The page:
We’ve recently had a painful encounter with competition law.
We were zooming along at 100mph. Compliance checks completed, documents drafted, emails were flying and then… the Competition and Markets Authority (CMA) put the handbrake on our deal.
As both the parties hoping to merge are the two largest players in a small industry sector, they notified the deal to the CMA. After several months of investigation, the competition watchdog expressed competition concerns with the proposed merger.
The CMA’s decision meant that the parties had to do a U turn and couldn’t go through with the transaction unless they addressed the competition concerns. Ultimately, the parties decided to abandon the transaction and walk away alone.
UK Competition Law
The CMA are the body that are responsible for ensuring that markets are competitive and work well for consumers. They investigate anti-competitive conduct by businesses, conduct market studies and enforce competition law within the UK.
Competition law is a relatively new area of law that makes sure businesses are competing on a level playing field and acting fairly. It is designed to encourage open, dynamic markets and enhance productivity, innovation and value for customers.
Although run-ins with competition law are relatively rare, it’s important to know the UK’s competition provisions and how these may affect your business. All companies trading in the UK market, regardless of their size of location, must comply with UK competition law. Failure to do so can result in large fines, director disqualification and even jail sentences for serious breaches.
Familiarity with the UK’s competition law can also help you to protect your position in the market and assert your rights to compete fairly. Here are the three main pillars of competition law that you should be aware of to benefit your business.
Mergers and Acquisitions
If you’re buying or selling a business, it may have competition law implications. Any merger that substantially lessens competition in any market may be prohibited under competition law, or have certain conditions imposed to remedy the competition concerns.
The CMA will only investigate mergers where the business being taken over has a UK turnover that exceeds £70m, or the merged entity would have a market share greater than 25%.
If your merger meets either of the above conditions, it is advisable that you notify the CMA and receive clearance before proceeding with the merger, although there is no legal obligation to inform the CMA. If you do decide to go ahead with the merger and it is later investigated by the CMA, it may be unscrambled, or they may impose remedies to restore a level playing field.
When investigating mergers, the CMA have a wide range of options. They may clear it unconditionally, block it outright or require certain commitments, such as requiring you to divest part of the business, or committing to act in a certain way so that competition is not distorted in the market.
Abuse of Dominance
If your business is in a dominant position and uses this position to exploit consumers or exclude competitors from the market, the CMA may impose fines for abuse of a dominant position.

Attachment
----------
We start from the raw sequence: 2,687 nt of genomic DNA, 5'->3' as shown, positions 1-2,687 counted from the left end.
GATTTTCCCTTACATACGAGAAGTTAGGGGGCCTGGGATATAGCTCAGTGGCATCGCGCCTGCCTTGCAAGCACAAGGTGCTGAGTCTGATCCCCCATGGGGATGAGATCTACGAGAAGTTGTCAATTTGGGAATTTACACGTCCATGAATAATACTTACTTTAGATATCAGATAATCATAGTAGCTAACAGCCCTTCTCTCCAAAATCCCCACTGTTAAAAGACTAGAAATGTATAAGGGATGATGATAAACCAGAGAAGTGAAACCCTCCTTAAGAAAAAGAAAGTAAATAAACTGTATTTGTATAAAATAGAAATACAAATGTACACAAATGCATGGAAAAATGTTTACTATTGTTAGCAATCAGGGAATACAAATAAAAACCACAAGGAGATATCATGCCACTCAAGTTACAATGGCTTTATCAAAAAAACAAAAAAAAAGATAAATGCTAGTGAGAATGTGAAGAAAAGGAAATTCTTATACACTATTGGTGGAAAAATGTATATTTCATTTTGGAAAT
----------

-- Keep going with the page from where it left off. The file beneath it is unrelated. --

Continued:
A dominant position is usually presumed when a business has more than 50% market share. However, a business may be found to be dominant, irrespective of its market share, if it is able to behave independently of the normal constraints imposed by competition.
Importantly, competition law does not prevent you from holding a dominant position in any market and encourages businesses to improve and innovate to become the best in the market. However, any dominant firm must behave fairly and compete on the merits.
Examples of conduct that may be regarded as an abuse of a dominant position include:
- Charging excessively high prices
- Charging prices so low that they do not cover the cost of the product sold
- Charging different prices to similar customers without objective justification
- Refusing to supply a customer without objective justification
- Limiting production markets or technical development without objective justification
- Attaching additional obligation to contracts that have no objective justification
If you have an agreement with another business (or businesses) that prevents, restrict or distorts competition, it is illegal under competition law. These agreements are the most serious types of anticompetitive behaviour and can even result in criminal charges.
Any form of agreement that is unfair and harms competition is caught by the competition provisions, regardless of the form of the agreement, the duration of the agreement, the size of the businesses involved, or the markets involved.
The most common forms of anti-competitive conduct that infringes competition law include:
- Price fixing
- Bid rigging and discussing tenders
- Limiting production or supply
- Dividing up and sharing markets
- Discriminating between customers
- Sharing sensitive commercial information
- Forcing retailers to sell at a certain price
Our experience has proved to us how the CMA are becoming more and more active. As competition law compliance is becoming increasingly important, we understand your business pain points and can offer you solutions and practical advice.